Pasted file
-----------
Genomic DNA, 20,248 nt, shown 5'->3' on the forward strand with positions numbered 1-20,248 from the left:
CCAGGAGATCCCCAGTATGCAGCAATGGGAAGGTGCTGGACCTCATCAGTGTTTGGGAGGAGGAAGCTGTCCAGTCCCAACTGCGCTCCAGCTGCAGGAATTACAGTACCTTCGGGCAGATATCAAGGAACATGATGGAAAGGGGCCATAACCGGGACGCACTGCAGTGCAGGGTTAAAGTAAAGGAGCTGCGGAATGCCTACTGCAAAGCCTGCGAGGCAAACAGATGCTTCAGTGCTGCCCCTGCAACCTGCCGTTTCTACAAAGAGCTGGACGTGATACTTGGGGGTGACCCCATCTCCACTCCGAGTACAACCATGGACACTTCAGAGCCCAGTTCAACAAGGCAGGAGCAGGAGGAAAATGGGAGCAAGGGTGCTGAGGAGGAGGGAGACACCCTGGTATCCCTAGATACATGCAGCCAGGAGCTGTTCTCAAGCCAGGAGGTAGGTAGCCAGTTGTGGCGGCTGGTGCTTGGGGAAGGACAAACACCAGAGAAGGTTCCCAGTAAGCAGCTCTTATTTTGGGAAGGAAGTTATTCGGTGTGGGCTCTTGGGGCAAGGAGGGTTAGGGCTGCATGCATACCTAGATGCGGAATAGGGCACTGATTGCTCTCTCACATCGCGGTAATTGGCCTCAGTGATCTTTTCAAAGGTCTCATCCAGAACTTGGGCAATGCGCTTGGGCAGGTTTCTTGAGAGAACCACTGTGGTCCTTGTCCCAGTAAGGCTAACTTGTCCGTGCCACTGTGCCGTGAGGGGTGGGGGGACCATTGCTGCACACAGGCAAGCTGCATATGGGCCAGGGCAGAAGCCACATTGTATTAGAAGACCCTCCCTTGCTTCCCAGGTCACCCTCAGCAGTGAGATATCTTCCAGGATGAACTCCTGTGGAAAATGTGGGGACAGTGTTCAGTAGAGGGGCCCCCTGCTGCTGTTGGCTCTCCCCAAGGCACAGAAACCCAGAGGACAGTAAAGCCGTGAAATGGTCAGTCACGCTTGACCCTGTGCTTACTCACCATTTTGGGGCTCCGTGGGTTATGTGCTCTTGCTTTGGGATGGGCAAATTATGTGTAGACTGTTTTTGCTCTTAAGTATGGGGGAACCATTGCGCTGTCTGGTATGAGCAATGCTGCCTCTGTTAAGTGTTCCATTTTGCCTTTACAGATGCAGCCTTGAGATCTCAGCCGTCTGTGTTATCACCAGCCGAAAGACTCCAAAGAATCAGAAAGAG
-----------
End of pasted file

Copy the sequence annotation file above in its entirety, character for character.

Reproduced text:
Genomic DNA, 20,248 nt, shown 5'->3' on the forward strand with positions numbered 1-20,248 from the left:
CCAGGAGATCCCCAGTATGCAGCAATGGGAAGGTGCTGGACCTCATCAGTGTTTGGGAGGAGGAAGCTGTCCAGTCCCAACTGCGCTCCAGCTGCAGGAATTACAGTACCTTCGGGCAGATATCAAGGAACATGATGGAAAGGGGCCATAACCGGGACGCACTGCAGTGCAGGGTTAAAGTAAAGGAGCTGCGGAATGCCTACTGCAAAGCCTGCGAGGCAAACAGATGCTTCAGTGCTGCCCCTGCAACCTGCCGTTTCTACAAAGAGCTGGACGTGATACTTGGGGGTGACCCCATCTCCACTCCGAGTACAACCATGGACACTTCAGAGCCCAGTTCAACAAGGCAGGAGCAGGAGGAAAATGGGAGCAAGGGTGCTGAGGAGGAGGGAGACACCCTGGTATCCCTAGATACATGCAGCCAGGAGCTGTTCTCAAGCCAGGAGGTAGGTAGCCAGTTGTGGCGGCTGGTGCTTGGGGAAGGACAAACACCAGAGAAGGTTCCCAGTAAGCAGCTCTTATTTTGGGAAGGAAGTTATTCGGTGTGGGCTCTTGGGGCAAGGAGGGTTAGGGCTGCATGCATACCTAGATGCGGAATAGGGCACTGATTGCTCTCTCACATCGCGGTAATTGGCCTCAGTGATCTTTTCAAAGGTCTCATCCAGAACTTGGGCAATGCGCTTGGGCAGGTTTCTTGAGAGAACCACTGTGGTCCTTGTCCCAGTAAGGCTAACTTGTCCGTGCCACTGTGCCGTGAGGGGTGGGGGGACCATTGCTGCACACAGGCAAGCTGCATATGGGCCAGGGCAGAAGCCACATTGTATTAGAAGACCCTCCCTTGCTTCCCAGGTCACCCTCAGCAGTGAGATATCTTCCAGGATGAACTCCTGTGGAAAATGTGGGGACAGTGTTCAGTAGAGGGGCCCCCTGCTGCTGTTGGCTCTCCCCAAGGCACAGAAACCCAGAGGACAGTAAAGCCGTGAAATGGTCAGTCACGCTTGACCCTGTGCTTACTCACCATTTTGGGGCTCCGTGGGTTATGTGCTCTTGCTTTGGGATGGGCAAATTATGTGTAGACTGTTTTTGCTCTTAAGTATGGGGGAACCATTGCGCTGTCTGGTATGAGCAATGCTGCCTCTGTTAAGTGTTCCATTTTGCCTTTACAGATGCAGCCTTGAGATCTCAGCCGTCTGTGTTATCACCAGCCGAAAGACTCCAAAGAATCAGAAAGAG